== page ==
Over 1,200 files on accused child molesters in the Boy Scouts are now public record. The Boy Scouts of America created these particular files – which they call the “Perversion Files” – between 1965 and 1985. They were used as exhibits in a 2010 trial against the Scouts in Portland, Oregon, by a man who had been sexually abused by his Scoutmaster when he was 13. The Oregon Supreme Court recently ordered that these files can be made public, as long as the names of victims and people who reported the abuse are blacked out.
The national office of the Boy Scouts has kept files on accused pedophiles since at least 1920, and maybe as early as 1911, when the Scouts first formed. The Boy Scouts used the files as a blacklist to try to keep child molesters from volunteering – checking names of those registering to volunteer against the names of those in the files. The files that are now public are those existing Perversion files that the Boy Scouts created between 1965 and 1985.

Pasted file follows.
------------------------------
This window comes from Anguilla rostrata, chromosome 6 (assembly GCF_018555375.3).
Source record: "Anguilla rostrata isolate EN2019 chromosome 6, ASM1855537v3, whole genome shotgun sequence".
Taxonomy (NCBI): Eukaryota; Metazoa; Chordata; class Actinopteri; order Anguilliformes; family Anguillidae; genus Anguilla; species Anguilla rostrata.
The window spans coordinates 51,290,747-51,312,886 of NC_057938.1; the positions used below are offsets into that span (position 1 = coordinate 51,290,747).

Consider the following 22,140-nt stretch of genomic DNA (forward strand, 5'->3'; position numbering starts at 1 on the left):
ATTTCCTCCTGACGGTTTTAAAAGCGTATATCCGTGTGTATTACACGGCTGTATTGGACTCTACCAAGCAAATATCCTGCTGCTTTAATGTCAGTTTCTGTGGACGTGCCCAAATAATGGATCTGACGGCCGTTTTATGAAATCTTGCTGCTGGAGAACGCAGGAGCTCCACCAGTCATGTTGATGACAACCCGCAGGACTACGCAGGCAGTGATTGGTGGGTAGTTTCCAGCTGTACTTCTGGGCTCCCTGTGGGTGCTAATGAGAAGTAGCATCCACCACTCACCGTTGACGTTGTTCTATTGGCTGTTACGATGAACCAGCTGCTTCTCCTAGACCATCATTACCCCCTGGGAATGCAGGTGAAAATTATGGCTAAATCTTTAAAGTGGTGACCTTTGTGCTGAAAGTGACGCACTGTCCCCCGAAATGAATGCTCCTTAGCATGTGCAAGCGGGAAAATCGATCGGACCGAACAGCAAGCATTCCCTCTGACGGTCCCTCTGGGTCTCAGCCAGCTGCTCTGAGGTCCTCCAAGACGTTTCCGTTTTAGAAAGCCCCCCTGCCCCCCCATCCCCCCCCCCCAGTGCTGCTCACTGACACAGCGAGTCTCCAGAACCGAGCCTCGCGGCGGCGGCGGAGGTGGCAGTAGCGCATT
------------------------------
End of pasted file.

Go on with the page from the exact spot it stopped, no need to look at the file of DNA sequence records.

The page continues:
In other lawsuits and in public statements, the Boy Scouts of America has tried to argue that the number of Perversion files has always been, and still is, very small compared to the number of adult volunteers in Scouting, thereby trying to minimize the risk to children or knowledge of the problem by the Boy Scouts.
This argument is faulty on many levels. For starters, it ignores the damage to children injured by sexual abuse. To the 12-year-old little boy abused by his Scoutmaster, it doesn’t matter if he is one of 100 or one of 1,000 – his experience shouldn’t be minimized down to a statistic.
Setting aside, if possible, the qualitative flaw in the Boy Scout’s argument, it is also quantitatively wrong. The existing Perversion files do not come close to accurately representing the total number of adult volunteers who abused children in Scouting, let alone the total number of Scouts who were abused.
This is true for several reasons, which I will explain in upcoming posts.